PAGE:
Ireland is currently “not on track” to hit its 2030 offshore renewable energy target.

Wind Energy Ireland CEO Noel Cunniffe, speaking today (Tuesday, September 21) at the annual offshore wind energy conference, said that unless urgent action is taken over the next 12 months, there will not be enough time to build the offshore wind farms Ireland needs to meet its 2030 offshore wind generation target.

Wind Energy Ireland also published a new report – Twelve months to deliver offshore wind energy – which tracks the government’s progress and sets out a series of urgent recommendations to accelerate the development of offshore renewables.

The Programme for Government commits to the development of at least 5,000MW of offshore wind energy – approximately seven to 10 wind farms – off the east and south coast of Ireland by 2030.

There is currently only one wind farm off the coast of Ireland, Arklow Bank, with a capacity of 25MW.

Running out of time

With less than nine years to reach the target set in the Programme for Government, Noel Cunniffe said:

“We have a strong pipeline with more than 20,000MW of offshore wind energy in various stages of development.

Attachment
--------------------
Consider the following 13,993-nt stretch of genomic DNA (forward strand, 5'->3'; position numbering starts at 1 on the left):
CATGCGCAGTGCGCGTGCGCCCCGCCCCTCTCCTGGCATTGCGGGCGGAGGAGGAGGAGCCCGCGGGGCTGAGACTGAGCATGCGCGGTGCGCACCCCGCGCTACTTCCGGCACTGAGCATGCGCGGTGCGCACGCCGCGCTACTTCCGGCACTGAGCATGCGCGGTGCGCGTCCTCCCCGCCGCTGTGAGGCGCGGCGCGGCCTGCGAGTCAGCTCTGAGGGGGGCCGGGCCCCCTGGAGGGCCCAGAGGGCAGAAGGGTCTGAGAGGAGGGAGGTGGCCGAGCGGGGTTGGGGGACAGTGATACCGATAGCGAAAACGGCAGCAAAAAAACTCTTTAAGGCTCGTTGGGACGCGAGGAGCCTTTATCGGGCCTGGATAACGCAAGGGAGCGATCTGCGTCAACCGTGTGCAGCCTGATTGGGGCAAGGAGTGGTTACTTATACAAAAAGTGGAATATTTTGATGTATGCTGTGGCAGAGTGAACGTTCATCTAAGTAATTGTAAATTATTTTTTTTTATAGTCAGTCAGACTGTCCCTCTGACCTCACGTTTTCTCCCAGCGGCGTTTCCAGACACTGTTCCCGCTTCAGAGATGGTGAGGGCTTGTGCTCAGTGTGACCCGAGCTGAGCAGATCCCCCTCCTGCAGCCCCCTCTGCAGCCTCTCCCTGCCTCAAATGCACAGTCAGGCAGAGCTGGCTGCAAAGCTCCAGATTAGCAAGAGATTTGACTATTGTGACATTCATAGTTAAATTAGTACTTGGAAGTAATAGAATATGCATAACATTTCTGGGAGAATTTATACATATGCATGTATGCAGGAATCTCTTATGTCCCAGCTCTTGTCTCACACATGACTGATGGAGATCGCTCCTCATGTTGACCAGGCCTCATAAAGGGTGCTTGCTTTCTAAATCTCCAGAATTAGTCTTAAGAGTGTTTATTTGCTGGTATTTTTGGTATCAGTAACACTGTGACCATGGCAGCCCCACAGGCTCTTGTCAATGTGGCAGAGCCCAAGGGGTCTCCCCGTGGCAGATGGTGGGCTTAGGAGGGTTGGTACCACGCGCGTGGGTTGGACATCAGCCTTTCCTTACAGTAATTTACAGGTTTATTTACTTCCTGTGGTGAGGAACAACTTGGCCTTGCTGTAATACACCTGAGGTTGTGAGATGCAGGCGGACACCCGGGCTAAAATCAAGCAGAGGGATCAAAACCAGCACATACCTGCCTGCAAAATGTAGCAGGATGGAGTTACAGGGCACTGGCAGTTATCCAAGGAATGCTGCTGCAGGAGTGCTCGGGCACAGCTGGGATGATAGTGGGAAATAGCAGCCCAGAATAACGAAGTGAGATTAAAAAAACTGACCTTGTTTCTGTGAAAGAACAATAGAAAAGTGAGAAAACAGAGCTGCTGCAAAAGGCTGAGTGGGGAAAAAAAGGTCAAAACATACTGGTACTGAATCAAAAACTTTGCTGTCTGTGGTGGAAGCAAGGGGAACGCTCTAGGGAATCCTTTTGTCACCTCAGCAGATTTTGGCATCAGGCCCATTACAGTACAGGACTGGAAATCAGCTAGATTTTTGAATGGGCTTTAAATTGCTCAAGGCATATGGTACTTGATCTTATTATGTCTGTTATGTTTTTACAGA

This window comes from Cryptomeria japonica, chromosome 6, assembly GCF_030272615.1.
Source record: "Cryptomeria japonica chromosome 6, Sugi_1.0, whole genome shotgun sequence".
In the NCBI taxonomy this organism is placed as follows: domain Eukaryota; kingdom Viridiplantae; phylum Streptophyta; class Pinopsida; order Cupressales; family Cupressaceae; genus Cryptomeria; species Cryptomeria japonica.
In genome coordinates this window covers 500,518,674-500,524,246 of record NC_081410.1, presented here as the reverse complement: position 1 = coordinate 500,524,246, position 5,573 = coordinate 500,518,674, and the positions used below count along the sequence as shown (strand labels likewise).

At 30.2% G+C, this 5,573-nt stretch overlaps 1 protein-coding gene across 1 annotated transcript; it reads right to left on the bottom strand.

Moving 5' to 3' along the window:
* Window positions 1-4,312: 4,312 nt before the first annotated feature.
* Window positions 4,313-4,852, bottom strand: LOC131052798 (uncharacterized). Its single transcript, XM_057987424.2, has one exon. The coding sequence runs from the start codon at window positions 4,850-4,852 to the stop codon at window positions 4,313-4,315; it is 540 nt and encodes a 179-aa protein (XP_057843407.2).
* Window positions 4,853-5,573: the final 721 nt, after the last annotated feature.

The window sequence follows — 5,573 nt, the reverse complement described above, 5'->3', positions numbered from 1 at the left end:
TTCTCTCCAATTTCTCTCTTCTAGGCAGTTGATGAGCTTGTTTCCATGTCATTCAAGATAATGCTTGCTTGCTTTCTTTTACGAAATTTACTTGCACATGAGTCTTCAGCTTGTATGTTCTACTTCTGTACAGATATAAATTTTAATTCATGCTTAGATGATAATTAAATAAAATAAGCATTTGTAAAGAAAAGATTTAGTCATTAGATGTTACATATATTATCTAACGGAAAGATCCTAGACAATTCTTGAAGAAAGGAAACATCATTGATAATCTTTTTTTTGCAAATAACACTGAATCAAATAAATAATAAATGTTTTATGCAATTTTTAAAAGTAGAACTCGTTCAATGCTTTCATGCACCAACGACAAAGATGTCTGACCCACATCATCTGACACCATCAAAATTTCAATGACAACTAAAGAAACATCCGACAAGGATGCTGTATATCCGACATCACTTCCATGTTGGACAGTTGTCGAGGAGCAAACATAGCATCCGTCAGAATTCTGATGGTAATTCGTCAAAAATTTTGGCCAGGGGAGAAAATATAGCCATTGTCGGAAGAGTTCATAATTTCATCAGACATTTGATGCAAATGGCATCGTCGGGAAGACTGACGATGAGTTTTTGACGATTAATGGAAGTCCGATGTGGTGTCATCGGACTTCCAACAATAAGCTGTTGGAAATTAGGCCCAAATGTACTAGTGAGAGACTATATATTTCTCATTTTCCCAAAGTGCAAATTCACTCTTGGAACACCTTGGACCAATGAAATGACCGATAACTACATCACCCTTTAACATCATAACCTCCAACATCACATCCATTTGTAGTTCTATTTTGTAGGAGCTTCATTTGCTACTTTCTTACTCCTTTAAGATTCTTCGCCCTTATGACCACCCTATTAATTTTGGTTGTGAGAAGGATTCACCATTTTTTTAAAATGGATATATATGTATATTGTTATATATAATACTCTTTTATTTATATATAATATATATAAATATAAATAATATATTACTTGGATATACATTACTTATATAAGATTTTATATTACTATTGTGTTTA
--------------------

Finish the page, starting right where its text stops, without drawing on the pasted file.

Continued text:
“We have the resources, the technology and the expertise. We know the target is achievable. But these projects will take time to build and we are fast running out of time.

“For us to deliver we need to decarbonise Ireland’s electricity supply we need a robust marine planning system, a much stronger electricity grid and a firm date for the first offshore renewable electricity auction.”

According to Wind Energy Ireland, the seven urgent actions that government, system operators and other state agencies need to take include:

  • The Maritime Area Planning Bill must be passed before the end of the year and amended to allow wind farms to adopt a flexible design approach and to ensure enough projects can apply for planning;
  • Resources need to be invested in An Bord Pleanála, National Parks and Wildlife Service, EirGrid, ESB Networks and the Commission for Regulation of Utilities;
  • A firm date must be given for the first offshore wind energy auction, which had been due this year;
  • EirGrid’s grid development strategy, due before the end of the year, must have strong political and public support right across Irish society.